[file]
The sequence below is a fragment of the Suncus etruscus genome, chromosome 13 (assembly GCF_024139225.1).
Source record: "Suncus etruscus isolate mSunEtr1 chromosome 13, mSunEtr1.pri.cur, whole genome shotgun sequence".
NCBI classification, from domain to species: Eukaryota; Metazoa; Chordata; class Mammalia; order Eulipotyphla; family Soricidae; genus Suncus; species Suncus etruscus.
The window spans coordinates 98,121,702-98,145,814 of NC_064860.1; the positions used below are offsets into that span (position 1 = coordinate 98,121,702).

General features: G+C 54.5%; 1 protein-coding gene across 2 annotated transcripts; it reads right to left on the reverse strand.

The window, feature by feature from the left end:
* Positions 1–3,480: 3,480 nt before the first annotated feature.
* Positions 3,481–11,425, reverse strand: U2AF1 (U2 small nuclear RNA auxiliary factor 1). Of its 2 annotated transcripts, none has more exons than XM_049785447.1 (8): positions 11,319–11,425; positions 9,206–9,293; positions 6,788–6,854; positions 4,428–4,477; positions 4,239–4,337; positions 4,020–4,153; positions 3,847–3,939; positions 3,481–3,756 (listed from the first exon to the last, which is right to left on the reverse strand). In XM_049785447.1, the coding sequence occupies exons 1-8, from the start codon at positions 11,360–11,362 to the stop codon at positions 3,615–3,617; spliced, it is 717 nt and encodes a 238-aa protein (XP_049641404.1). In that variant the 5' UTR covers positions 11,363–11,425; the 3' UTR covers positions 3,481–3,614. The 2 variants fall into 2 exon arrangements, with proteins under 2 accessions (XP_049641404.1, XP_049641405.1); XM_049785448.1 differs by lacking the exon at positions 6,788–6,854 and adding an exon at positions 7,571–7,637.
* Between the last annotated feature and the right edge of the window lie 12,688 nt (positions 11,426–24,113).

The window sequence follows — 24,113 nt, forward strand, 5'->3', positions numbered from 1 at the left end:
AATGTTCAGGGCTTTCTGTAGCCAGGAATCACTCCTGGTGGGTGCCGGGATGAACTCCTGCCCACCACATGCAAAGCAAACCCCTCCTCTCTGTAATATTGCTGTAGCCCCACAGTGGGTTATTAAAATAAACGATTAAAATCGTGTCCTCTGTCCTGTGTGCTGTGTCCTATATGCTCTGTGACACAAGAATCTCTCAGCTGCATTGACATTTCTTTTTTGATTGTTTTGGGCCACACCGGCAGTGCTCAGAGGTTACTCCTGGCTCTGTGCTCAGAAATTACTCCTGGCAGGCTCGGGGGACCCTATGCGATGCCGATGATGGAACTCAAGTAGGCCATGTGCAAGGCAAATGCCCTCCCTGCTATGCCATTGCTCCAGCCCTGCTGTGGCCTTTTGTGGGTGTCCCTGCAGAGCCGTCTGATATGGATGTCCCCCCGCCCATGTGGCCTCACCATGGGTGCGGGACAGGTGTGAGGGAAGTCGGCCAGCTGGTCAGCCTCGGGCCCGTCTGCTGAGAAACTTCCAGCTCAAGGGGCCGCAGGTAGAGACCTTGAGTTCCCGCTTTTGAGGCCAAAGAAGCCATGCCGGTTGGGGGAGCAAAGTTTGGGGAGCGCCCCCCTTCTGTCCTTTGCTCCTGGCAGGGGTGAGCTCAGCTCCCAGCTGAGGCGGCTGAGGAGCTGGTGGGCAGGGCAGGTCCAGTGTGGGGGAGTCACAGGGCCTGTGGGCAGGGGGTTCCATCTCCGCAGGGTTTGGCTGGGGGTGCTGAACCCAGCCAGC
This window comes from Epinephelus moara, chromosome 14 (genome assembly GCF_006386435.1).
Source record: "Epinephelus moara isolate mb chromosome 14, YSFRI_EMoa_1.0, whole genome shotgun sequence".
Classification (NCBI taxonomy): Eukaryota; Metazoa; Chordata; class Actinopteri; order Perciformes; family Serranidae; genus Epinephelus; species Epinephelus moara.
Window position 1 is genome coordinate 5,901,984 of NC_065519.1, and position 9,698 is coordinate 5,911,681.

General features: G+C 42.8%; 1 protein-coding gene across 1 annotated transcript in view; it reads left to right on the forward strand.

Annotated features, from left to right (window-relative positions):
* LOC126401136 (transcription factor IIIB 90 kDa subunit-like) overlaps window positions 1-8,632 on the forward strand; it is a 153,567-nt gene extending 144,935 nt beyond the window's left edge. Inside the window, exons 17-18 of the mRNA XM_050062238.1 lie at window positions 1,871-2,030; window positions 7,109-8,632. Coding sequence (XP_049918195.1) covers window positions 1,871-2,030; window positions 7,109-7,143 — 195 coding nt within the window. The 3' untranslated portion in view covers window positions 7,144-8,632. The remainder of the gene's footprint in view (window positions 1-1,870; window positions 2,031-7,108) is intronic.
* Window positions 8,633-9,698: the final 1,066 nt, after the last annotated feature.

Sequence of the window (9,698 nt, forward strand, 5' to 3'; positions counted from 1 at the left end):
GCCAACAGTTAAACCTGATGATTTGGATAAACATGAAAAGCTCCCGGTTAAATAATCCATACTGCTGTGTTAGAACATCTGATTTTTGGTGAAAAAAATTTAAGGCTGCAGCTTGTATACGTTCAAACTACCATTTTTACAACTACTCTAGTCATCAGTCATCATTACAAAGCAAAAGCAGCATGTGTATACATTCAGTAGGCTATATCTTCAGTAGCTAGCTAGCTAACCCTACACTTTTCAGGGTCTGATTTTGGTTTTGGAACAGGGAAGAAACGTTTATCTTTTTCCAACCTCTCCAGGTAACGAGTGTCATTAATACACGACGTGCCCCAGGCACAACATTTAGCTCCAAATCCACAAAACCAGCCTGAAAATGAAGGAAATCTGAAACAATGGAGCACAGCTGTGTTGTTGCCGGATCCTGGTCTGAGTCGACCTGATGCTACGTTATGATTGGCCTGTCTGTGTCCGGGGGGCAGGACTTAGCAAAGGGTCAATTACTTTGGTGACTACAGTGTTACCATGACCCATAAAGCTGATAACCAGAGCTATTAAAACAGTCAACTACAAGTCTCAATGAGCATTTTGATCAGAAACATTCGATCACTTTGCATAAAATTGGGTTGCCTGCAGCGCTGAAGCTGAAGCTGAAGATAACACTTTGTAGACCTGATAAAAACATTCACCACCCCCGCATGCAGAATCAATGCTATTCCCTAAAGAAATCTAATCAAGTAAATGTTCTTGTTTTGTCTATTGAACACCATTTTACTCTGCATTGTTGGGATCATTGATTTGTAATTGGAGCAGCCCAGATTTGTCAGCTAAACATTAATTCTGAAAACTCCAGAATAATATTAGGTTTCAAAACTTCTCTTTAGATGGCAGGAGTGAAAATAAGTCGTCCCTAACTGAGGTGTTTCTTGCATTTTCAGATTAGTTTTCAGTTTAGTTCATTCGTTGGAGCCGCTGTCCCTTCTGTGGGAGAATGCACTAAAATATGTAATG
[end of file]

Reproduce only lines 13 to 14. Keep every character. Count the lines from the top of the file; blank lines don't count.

Source record: "Epinephelus moara isolate mb chromosome 14, YSFRI_EMoa_1.0, whole genome shotgun sequence".
Classification (NCBI taxonomy): Eukaryota; Metazoa; Chordata; class Actinopteri; order Perciformes; family Serranidae; genus Epinephelus; species Epinephelus moara.